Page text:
Flatland Environment¶

The goal in Flatland is simple:

We seek to minimize the time it takes to bring all the agents to their respective target.

This raises a number of questions:

🗺️ Environment¶

Flatland is a 2D rectangular grid environment of arbitrary width and height, where the most primitive unit is a cell. Each cell has the capacity to hold a single agent (train).

An agent in a cell can have a discrete orientation direction which represents the cardinal direction the agent is pointing to. An agent can move to a subset of adjacent cells. The subset of adjacent cells that an agent is allowed to transition to is defined by a 4-bit transition map representing possible transitions in 4 different directions.

Imgur 8 unique cells enable us to implement any realworld railway network in the flatland env

Agents can only travel in the direction they are currently facing. Hence, the permitted transitions for any given agent depend both on its position and on its direction. Transition maps define the railway network in the flatland world. One can implement any real world railway network within the Flatland environment by manupulating the transition maps of cells.

For more information on transtion maps checkout environment information!

↔️ Actions¶

The trains in Flatland have strongly limited movements, as you would expect from a railway simulation. This means that only a few actions are valid in most cases.

Here are the possible actions:

  • DO_NOTHING: If the agent is already moving, it continues moving. If it is stopped, it stays stopped. Special case: if the agent is at a dead-end, this action will result in the train turning around.

  • MOVE_LEFT: This action is only valid at cells where the agent can change direction towards the left. If chosen, the left transition and a rotation of the agent orientation to the left is executed. If the agent is stopped, this action will cause it to start moving in any cell where forward or left is allowed!

  • MOVE_FORWARD: The agent will move forward. This action will start the agent when stopped. At switches, this will chose the forward direction.

  • MOVE_RIGHT: The same as deviate left but for right turns.

  • STOP_MOVING: This action causes the agent to stop.

Flatland is a discrete time simulation, i.e. it performs all actions with constant time step. A single simulation step synchronously moves the time forward by a constant increment, thus enacting exactly one action per agent per timestep.

Code reference

The actions are defined in flatland.envs.rail_env.RailEnvActions.

You can refer to the directions in your code using eg RailEnvActions.MOVE_FORWARD, RailEnvActions.MOVE_RIGHT…

💥 Agent Malfunctions¶

Malfunctions are implemented to simulate delays by stopping agents at random times for random durations. Train that malfunction can’t move for a random, but known, number of steps. They of course block the trains following them 😬.

👀 Observations¶

In Flatland, you have full control over the observations that your agents will work with. Three observations are provided as starting point. However, you are encouraged to implement your own.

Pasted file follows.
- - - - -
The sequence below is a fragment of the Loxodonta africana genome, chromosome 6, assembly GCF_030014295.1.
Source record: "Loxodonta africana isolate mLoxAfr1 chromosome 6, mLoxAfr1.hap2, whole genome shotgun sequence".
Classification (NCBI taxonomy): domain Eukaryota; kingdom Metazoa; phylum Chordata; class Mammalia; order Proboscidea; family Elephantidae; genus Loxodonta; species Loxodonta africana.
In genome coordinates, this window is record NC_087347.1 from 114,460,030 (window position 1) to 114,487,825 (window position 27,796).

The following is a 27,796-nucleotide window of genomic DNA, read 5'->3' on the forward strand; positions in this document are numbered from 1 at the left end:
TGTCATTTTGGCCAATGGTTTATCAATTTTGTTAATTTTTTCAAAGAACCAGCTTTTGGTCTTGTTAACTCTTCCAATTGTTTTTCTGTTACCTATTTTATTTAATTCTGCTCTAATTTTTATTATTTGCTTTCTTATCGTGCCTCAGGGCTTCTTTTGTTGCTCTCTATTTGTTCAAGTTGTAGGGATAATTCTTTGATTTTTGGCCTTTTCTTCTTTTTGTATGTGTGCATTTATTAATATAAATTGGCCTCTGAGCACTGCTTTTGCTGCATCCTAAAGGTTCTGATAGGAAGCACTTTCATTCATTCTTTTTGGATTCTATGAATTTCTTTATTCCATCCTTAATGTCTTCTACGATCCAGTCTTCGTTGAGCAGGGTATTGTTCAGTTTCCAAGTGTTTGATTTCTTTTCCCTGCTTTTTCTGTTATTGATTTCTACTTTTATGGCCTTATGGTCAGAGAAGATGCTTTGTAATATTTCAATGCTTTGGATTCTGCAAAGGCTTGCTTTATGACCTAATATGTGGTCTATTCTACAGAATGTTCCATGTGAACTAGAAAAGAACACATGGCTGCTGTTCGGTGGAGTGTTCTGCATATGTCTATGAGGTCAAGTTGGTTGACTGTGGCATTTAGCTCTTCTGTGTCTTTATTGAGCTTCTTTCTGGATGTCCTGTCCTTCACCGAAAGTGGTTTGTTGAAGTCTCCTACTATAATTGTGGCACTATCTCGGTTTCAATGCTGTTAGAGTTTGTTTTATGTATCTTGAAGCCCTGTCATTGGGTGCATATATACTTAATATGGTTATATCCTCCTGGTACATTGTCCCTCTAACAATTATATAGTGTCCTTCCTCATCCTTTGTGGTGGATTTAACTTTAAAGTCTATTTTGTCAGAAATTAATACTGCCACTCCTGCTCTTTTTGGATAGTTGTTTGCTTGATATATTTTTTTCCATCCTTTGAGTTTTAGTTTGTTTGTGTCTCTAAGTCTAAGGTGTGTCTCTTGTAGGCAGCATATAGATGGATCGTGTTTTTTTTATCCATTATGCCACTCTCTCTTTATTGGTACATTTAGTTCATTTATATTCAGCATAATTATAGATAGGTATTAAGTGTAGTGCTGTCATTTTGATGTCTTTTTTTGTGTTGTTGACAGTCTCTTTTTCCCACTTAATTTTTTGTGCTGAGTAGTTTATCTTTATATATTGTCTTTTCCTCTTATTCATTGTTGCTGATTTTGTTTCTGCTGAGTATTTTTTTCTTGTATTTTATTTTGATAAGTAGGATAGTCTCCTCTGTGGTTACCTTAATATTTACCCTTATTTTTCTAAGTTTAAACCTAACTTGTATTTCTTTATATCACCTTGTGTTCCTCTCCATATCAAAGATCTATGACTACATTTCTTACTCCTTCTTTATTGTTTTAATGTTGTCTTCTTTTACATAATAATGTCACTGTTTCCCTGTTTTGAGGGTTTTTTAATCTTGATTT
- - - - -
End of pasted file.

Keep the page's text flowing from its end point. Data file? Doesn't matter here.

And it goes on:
The three provided observations are:

  • Global grid observation

  • Local grid observation

  • Tree observation

stock observations

Global, local and tree: A visual summary of the three provided observations.

🔗 Provided observations

Code reference

The provided observations are defined in envs/observations.py

Each of the provided observation has its strengths and weaknesses. However, it is unlikely that you will be able to solve the problem by using any single one of them directly. Instead you will need to design your own observation, which can be a combination of the existing ones or which could be radically different.

🔗 Create your own observations

🌟 Rewards¶

In Flatland 3, rewards are only provided at the end of an episode by default making it a sparse reward setting.

The episodes finish when all the trains have reached their target, or when the maximum number of time steps is reached.

The actual reward structure has the following cases:

  • Train has arrived at it’s target: The agent will be given a reward of 0 for arriving on time or before the expected time. For arriving at the target later than the specified time, the agent is given a negative reward proportional to the delay. min(latest_arrival - actual_arrival, 0 )

  • The train did not reach it’s target yet: The reward is negative and equal to the estimated amount of time needed by the agent to reach its target from it’s current position, if it travels on the shortest path to the target, while accounting for it’s latest arrival time. agent.get_current_delay() refer to it in detail here The value returned will be positive if the expected arrival time is projected before latest arrival and negative if the expected arrival time is projected after latest arrival. Since it is called at the end of the episode, the agent is already past it’s deadline and so the value will always be negative.

  • The train never departed: If the agent hasn’t departed (i.e. status is READY_TO_DEPART) at the end of the episode, it is considered to be cancelled and the following reward is provided. -1 * cancellation_factor * (travel_time_on_shortest_path + cancellation_time_buffer)

Code reference

The reward is calculated in envs/rail_env.py

🚉 Other concepts¶


An important aspect of these levels will be their stochasticity, which means how often and for how long trains will malfunction. Malfunctions force the agents the reconsider their plans which can be costly.

🔗 Adjust stochasticity

Speed profiles¶

Finally, trains in real railway networks don’t all move at the same speed. A freight train will for example be slower than a passenger train. This is an important consideration, as you want to avoid scheduling a fast train behind a slow train!

🔗 Tune speed profiles